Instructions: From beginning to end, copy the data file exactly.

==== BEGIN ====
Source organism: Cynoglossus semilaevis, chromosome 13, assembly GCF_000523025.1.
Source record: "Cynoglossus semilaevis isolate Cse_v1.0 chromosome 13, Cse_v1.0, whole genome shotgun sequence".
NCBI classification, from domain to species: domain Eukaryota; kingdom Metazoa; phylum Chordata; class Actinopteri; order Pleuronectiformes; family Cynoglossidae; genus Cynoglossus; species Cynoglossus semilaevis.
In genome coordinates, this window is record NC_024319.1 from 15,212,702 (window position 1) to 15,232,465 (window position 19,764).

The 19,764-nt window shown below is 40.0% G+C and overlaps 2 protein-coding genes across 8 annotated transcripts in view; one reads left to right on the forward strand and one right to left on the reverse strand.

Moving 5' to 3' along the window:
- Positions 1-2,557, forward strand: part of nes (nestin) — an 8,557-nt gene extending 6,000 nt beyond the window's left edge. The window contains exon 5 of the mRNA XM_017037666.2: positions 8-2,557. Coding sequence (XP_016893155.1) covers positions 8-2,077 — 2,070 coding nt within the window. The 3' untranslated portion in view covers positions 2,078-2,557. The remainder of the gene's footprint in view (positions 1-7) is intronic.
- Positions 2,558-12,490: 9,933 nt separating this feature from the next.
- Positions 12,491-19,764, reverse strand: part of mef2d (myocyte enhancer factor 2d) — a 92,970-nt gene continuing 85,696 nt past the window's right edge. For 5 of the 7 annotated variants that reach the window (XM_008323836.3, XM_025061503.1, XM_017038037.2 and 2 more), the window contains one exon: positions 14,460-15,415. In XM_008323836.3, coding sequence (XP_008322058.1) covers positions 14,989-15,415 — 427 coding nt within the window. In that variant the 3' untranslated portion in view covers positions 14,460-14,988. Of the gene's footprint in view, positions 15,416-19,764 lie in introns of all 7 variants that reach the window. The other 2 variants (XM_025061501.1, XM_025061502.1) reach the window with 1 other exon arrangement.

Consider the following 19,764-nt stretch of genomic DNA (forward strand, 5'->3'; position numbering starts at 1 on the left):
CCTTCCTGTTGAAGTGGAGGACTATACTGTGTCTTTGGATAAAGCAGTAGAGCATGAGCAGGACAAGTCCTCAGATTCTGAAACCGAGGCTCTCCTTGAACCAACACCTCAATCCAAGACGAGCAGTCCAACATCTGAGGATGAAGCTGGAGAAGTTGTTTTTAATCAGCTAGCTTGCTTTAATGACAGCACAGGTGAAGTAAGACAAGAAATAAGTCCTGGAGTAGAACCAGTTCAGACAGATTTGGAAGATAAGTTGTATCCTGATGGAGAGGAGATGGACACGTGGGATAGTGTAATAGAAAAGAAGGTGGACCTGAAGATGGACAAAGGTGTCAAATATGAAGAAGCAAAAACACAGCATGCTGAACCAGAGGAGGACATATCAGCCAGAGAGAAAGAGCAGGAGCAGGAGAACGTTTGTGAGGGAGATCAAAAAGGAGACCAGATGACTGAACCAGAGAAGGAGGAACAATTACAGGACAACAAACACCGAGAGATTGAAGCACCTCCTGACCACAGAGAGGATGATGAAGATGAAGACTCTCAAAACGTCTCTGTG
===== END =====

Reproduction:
Source organism: Cynoglossus semilaevis, chromosome 13, assembly GCF_000523025.1.
Source record: "Cynoglossus semilaevis isolate Cse_v1.0 chromosome 13, Cse_v1.0, whole genome shotgun sequence".
NCBI classification, from domain to species: domain Eukaryota; kingdom Metazoa; phylum Chordata; class Actinopteri; order Pleuronectiformes; family Cynoglossidae; genus Cynoglossus; species Cynoglossus semilaevis.
In genome coordinates, this window is record NC_024319.1 from 15,212,702 (window position 1) to 15,232,465 (window position 19,764).

The 19,764-nt window shown below is 40.0% G+C and overlaps 2 protein-coding genes across 8 annotated transcripts in view; one reads left to right on the forward strand and one right to left on the reverse strand.

Moving 5' to 3' along the window:
- Positions 1-2,557, forward strand: part of nes (nestin) — an 8,557-nt gene extending 6,000 nt beyond the window's left edge. The window contains exon 5 of the mRNA XM_017037666.2: positions 8-2,557. Coding sequence (XP_016893155.1) covers positions 8-2,077 — 2,070 coding nt within the window. The 3' untranslated portion in view covers positions 2,078-2,557. The remainder of the gene's footprint in view (positions 1-7) is intronic.
- Positions 2,558-12,490: 9,933 nt separating this feature from the next.
- Positions 12,491-19,764, reverse strand: part of mef2d (myocyte enhancer factor 2d) — a 92,970-nt gene continuing 85,696 nt past the window's right edge. For 5 of the 7 annotated variants that reach the window (XM_008323836.3, XM_025061503.1, XM_017038037.2 and 2 more), the window contains one exon: positions 14,460-15,415. In XM_008323836.3, coding sequence (XP_008322058.1) covers positions 14,989-15,415 — 427 coding nt within the window. In that variant the 3' untranslated portion in view covers positions 14,460-14,988. Of the gene's footprint in view, positions 15,416-19,764 lie in introns of all 7 variants that reach the window. The other 2 variants (XM_025061501.1, XM_025061502.1) reach the window with 1 other exon arrangement.

Consider the following 19,764-nt stretch of genomic DNA (forward strand, 5'->3'; position numbering starts at 1 on the left):
CCTTCCTGTTGAAGTGGAGGACTATACTGTGTCTTTGGATAAAGCAGTAGAGCATGAGCAGGACAAGTCCTCAGATTCTGAAACCGAGGCTCTCCTTGAACCAACACCTCAATCCAAGACGAGCAGTCCAACATCTGAGGATGAAGCTGGAGAAGTTGTTTTTAATCAGCTAGCTTGCTTTAATGACAGCACAGGTGAAGTAAGACAAGAAATAAGTCCTGGAGTAGAACCAGTTCAGACAGATTTGGAAGATAAGTTGTATCCTGATGGAGAGGAGATGGACACGTGGGATAGTGTAATAGAAAAGAAGGTGGACCTGAAGATGGACAAAGGTGTCAAATATGAAGAAGCAAAAACACAGCATGCTGAACCAGAGGAGGACATATCAGCCAGAGAGAAAGAGCAGGAGCAGGAGAACGTTTGTGAGGGAGATCAAAAAGGAGACCAGATGACTGAACCAGAGAAGGAGGAACAATTACAGGACAACAAACACCGAGAGATTGAAGCACCTCCTGACCACAGAGAGGATGATGAAGATGAAGACTCTCAAAACGTCTCTGTG